The Law of Jante (Danish: Janteloven)[note 1] is a code of conduct said to be common in Nordic countries, that portrays doing things out of the ordinary, being overtly personally ambitious, or not conforming, as unworthy and inappropriate.
The attitudes were first formulated in the form of the ten rules of Jante Law by the Dano-Norwegian author Aksel Sandemose, in his satirical novel A Fugitive Crosses His Tracks (En flyktning krysser sitt spor, 1933), but the actual attitudes themselves would be older. His novel portrays the fictional small Danish town Jante, which he modelled upon his native town Nykøbing Mors in the 1930s, which was typical of all small towns and communities, where nobody was anonymous.
Used generally in colloquial speech in the Nordic countries as a sociological term to denote a condescending attitude towards individuality and success, the term refers to a mentality that diminishes individual effort and places all emphasis on the collective, while simultaneously denigrating those who try to stand out as individual achievers.
There are ten rules in the law as defined by Sandemose, all expressive of variations on a single theme and usually referred to as a homogeneous unit: You are not to think you're anyone special or that you're better than us.
The ten rules state:
In the book, the Janters who transgress this unwritten 'law' are regarded with suspicion and some hostility, as it goes against the town's communal desire to preserve harmony, social stability and uniformity.
An eleventh rule recognised in the novel as 'the penal code of Jante' is:
From the chapter Maybe you don't think I know something about you:
"That one sentence (the eleventh rule), which acts as the penal code of Jante, as such was rich in content. It was a charge of all sorts of things, and that it also had to be, because absolutely nothing was allowed. It was also an elaborate indictment, with all kinds of unspecified penalties given to be expected. Furthermore it was useful, depending fully on tone of voice, in financial extortion and enticement into criminal acts, and it could also be the best means of defense."
Sandemose wrote about the working class in the town of Jante, a group of people of the same social position. He expressly stated in later books that the social norms of Jante were universal and not intended to depict any particular town or country. Sandemose did not invent the rules; he was seeking to formulate and describe attitudes that had already been part of the Danish and Norwegian psyche for centuries.
Although intended as criticism, the meaning of the Law of Jante has shifted to refer to personal criticism of people who want to break out of their social groups and reach a higher position in society in general.
It is common in Scandinavia to claim the Law of Jante as something quintessentially Danish, Norwegian or Swedish. The rules are treated as a way of behaving in order to fit in and results in dressing similarly and the types of cars that people buy and buying similar products for their homes.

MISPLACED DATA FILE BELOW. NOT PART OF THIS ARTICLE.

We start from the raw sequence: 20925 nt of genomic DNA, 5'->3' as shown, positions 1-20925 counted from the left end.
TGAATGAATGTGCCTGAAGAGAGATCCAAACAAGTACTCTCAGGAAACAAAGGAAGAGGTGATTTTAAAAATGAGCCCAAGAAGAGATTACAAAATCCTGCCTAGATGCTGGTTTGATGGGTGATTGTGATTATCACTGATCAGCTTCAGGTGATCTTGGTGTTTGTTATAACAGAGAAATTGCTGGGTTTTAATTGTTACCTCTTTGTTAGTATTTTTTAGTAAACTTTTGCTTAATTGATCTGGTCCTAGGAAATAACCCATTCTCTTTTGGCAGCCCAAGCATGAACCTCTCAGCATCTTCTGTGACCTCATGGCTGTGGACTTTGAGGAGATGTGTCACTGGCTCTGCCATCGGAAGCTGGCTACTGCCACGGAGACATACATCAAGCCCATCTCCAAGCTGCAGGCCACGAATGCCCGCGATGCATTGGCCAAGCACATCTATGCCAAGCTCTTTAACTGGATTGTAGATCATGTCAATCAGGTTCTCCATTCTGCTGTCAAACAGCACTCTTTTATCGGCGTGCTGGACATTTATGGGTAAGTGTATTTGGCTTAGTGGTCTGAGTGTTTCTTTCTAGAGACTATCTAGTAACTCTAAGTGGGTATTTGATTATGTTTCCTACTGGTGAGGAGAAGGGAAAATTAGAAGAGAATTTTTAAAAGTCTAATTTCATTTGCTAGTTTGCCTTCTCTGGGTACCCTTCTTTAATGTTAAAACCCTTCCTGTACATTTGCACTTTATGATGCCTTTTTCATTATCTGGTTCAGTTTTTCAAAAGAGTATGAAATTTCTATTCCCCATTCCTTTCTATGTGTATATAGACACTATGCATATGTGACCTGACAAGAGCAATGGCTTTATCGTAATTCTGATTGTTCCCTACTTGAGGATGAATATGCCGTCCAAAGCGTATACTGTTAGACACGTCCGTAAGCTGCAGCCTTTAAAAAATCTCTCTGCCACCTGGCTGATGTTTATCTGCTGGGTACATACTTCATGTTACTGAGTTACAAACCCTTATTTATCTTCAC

It's commonly stated that Jante Law is for people in the provinces, but commentators have suggested that metropolitan areas are also affected.
While the original intention was as satire, Kim Orlin Kantardjiev, a Norwegian politician and educational advisor, claims that the Law of Jante is taught in schools, is treated more as a social code to encourage group behaviour, and has been credited with making Nordic countries more harmonious and equal by pointing out the intrinsic conflicts between individuality and social conformity. He also asserts that the laws may be one of the reasons Nordic countries have high happiness scores. and feels the law might be summarised as "You shouldn't think you're better than everyone else.":4:59 Though the law, as defined by Sandemose, is meant to control and shame achievers of all kinds, regardless of wealth, Kantardjiev makes the association that in countries such as America, being rich allows people to behave differently, and Jante Laws tend to level out society, as the people as a whole get to set the rules, not the rich alone.
In Scandinavia, articles appear regularly, however, which link the Law of Jante to high suicide rates.
Backlash has occurred against the rules, and in Norway someone even placed a grave for Jante Laws, declaring them dead in 2005. However, others have questioned whether they will ever go away, as they may be firmly entrenched in society.
Taken from a book by the Danish author Aksel Sandemose, the concept suggests that the culture within Scandinavian countries discourages people from promoting their own achievements over those of others.
Andersen, Steen: Nye forbindelser. Pejlinger i Aksel Sandemoses forfatterskab. Vordingborg: Attika, 2015. ISBN 978-87-7528-8700. In Danish Language.